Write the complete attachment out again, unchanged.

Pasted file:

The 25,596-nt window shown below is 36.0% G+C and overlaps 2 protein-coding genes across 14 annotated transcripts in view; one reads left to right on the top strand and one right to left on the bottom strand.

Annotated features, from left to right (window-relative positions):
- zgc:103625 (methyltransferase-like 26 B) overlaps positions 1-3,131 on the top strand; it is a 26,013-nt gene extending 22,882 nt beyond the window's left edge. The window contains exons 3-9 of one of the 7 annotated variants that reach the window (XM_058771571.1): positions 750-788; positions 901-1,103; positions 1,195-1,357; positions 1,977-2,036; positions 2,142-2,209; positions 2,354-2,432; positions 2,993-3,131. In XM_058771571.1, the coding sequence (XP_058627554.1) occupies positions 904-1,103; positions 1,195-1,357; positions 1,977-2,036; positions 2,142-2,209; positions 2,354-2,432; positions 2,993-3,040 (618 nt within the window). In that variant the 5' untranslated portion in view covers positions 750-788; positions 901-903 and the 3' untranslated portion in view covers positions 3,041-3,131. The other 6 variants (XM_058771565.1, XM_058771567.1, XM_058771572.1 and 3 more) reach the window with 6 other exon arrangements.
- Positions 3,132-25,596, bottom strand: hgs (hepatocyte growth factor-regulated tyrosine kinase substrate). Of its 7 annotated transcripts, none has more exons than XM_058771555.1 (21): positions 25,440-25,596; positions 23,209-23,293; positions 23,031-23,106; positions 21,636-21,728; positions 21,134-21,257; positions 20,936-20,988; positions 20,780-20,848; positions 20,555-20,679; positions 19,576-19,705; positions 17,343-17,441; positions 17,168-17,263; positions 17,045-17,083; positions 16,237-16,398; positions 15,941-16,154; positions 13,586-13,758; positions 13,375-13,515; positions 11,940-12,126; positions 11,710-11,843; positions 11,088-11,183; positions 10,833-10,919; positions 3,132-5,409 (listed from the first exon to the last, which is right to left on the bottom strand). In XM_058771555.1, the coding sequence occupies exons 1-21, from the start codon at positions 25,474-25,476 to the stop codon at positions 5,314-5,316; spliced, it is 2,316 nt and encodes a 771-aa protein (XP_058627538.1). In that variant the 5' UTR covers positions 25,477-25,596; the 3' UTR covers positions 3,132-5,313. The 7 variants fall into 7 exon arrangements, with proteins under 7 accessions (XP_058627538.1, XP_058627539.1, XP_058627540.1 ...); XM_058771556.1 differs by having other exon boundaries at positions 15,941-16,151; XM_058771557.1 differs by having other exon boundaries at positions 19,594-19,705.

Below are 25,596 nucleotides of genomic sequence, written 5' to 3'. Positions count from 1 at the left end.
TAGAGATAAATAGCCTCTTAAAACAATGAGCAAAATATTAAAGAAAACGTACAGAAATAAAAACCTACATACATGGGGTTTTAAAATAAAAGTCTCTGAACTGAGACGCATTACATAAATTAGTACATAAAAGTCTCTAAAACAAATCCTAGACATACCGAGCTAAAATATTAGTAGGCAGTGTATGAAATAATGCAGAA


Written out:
The 25,596-nt window shown below is 36.0% G+C and overlaps 2 protein-coding genes across 14 annotated transcripts in view; one reads left to right on the top strand and one right to left on the bottom strand.

Annotated features, from left to right (window-relative positions):
- zgc:103625 (methyltransferase-like 26 B) overlaps positions 1-3,131 on the top strand; it is a 26,013-nt gene extending 22,882 nt beyond the window's left edge. The window contains exons 3-9 of one of the 7 annotated variants that reach the window (XM_058771571.1): positions 750-788; positions 901-1,103; positions 1,195-1,357; positions 1,977-2,036; positions 2,142-2,209; positions 2,354-2,432; positions 2,993-3,131. In XM_058771571.1, the coding sequence (XP_058627554.1) occupies positions 904-1,103; positions 1,195-1,357; positions 1,977-2,036; positions 2,142-2,209; positions 2,354-2,432; positions 2,993-3,040 (618 nt within the window). In that variant the 5' untranslated portion in view covers positions 750-788; positions 901-903 and the 3' untranslated portion in view covers positions 3,041-3,131. The other 6 variants (XM_058771565.1, XM_058771567.1, XM_058771572.1 and 3 more) reach the window with 6 other exon arrangements.
- Positions 3,132-25,596, bottom strand: hgs (hepatocyte growth factor-regulated tyrosine kinase substrate). Of its 7 annotated transcripts, none has more exons than XM_058771555.1 (21): positions 25,440-25,596; positions 23,209-23,293; positions 23,031-23,106; positions 21,636-21,728; positions 21,134-21,257; positions 20,936-20,988; positions 20,780-20,848; positions 20,555-20,679; positions 19,576-19,705; positions 17,343-17,441; positions 17,168-17,263; positions 17,045-17,083; positions 16,237-16,398; positions 15,941-16,154; positions 13,586-13,758; positions 13,375-13,515; positions 11,940-12,126; positions 11,710-11,843; positions 11,088-11,183; positions 10,833-10,919; positions 3,132-5,409 (listed from the first exon to the last, which is right to left on the bottom strand). In XM_058771555.1, the coding sequence occupies exons 1-21, from the start codon at positions 25,474-25,476 to the stop codon at positions 5,314-5,316; spliced, it is 2,316 nt and encodes a 771-aa protein (XP_058627538.1). In that variant the 5' UTR covers positions 25,477-25,596; the 3' UTR covers positions 3,132-5,313. The 7 variants fall into 7 exon arrangements, with proteins under 7 accessions (XP_058627538.1, XP_058627539.1, XP_058627540.1 ...); XM_058771556.1 differs by having other exon boundaries at positions 15,941-16,151; XM_058771557.1 differs by having other exon boundaries at positions 19,594-19,705.

Below are 25,596 nucleotides of genomic sequence, written 5' to 3'. Positions count from 1 at the left end.
TAGAGATAAATAGCCTCTTAAAACAATGAGCAAAATATTAAAGAAAACGTACAGAAATAAAAACCTACATACATGGGGTTTTAAAATAAAAGTCTCTGAACTGAGACGCATTACATAAATTAGTACATAAAAGTCTCTAAAACAAATCCTAGACATACCGAGCTAAAATATTAGTAGGCAGTGTATGAAATAATGCAGAA